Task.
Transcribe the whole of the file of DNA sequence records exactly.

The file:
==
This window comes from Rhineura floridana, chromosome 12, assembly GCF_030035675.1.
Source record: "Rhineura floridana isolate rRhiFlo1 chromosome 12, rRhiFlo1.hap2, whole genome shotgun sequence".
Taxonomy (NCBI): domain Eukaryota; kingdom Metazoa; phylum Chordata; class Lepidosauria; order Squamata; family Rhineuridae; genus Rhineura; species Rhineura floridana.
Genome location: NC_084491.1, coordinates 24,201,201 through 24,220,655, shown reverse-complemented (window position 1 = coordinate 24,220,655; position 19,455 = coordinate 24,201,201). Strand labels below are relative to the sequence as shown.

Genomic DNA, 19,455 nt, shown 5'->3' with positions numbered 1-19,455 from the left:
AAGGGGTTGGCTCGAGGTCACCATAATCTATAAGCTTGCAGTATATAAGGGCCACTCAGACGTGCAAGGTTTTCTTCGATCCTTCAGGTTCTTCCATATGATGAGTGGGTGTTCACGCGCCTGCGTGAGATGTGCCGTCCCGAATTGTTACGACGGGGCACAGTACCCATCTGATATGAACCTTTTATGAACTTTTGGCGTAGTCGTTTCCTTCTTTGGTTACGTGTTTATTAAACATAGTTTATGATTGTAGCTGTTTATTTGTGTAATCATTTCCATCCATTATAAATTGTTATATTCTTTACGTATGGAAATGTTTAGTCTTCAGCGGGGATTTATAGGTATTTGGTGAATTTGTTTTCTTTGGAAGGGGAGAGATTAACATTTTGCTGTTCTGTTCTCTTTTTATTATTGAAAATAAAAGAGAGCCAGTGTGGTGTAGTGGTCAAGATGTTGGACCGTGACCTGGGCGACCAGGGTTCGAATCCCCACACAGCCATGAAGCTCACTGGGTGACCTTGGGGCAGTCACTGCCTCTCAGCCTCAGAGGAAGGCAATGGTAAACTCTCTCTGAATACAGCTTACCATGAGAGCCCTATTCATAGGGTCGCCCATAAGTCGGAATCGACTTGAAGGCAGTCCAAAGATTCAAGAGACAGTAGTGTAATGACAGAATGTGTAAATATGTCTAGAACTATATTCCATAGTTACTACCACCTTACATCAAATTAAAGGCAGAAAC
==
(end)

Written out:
This window comes from Rhineura floridana, chromosome 12, assembly GCF_030035675.1.
Source record: "Rhineura floridana isolate rRhiFlo1 chromosome 12, rRhiFlo1.hap2, whole genome shotgun sequence".
Taxonomy (NCBI): domain Eukaryota; kingdom Metazoa; phylum Chordata; class Lepidosauria; order Squamata; family Rhineuridae; genus Rhineura; species Rhineura floridana.
Genome location: NC_084491.1, coordinates 24,201,201 through 24,220,655, shown reverse-complemented (window position 1 = coordinate 24,220,655; position 19,455 = coordinate 24,201,201). Strand labels below are relative to the sequence as shown.

Genomic DNA, 19,455 nt, shown 5'->3' with positions numbered 1-19,455 from the left:
AAGGGGTTGGCTCGAGGTCACCATAATCTATAAGCTTGCAGTATATAAGGGCCACTCAGACGTGCAAGGTTTTCTTCGATCCTTCAGGTTCTTCCATATGATGAGTGGGTGTTCACGCGCCTGCGTGAGATGTGCCGTCCCGAATTGTTACGACGGGGCACAGTACCCATCTGATATGAACCTTTTATGAACTTTTGGCGTAGTCGTTTCCTTCTTTGGTTACGTGTTTATTAAACATAGTTTATGATTGTAGCTGTTTATTTGTGTAATCATTTCCATCCATTATAAATTGTTATATTCTTTACGTATGGAAATGTTTAGTCTTCAGCGGGGATTTATAGGTATTTGGTGAATTTGTTTTCTTTGGAAGGGGAGAGATTAACATTTTGCTGTTCTGTTCTCTTTTTATTATTGAAAATAAAAGAGAGCCAGTGTGGTGTAGTGGTCAAGATGTTGGACCGTGACCTGGGCGACCAGGGTTCGAATCCCCACACAGCCATGAAGCTCACTGGGTGACCTTGGGGCAGTCACTGCCTCTCAGCCTCAGAGGAAGGCAATGGTAAACTCTCTCTGAATACAGCTTACCATGAGAGCCCTATTCATAGGGTCGCCCATAAGTCGGAATCGACTTGAAGGCAGTCCAAAGATTCAAGAGACAGTAGTGTAATGACAGAATGTGTAAATATGTCTAGAACTATATTCCATAGTTACTACCACCTTACATCAAATTAAAGGCAGAAAC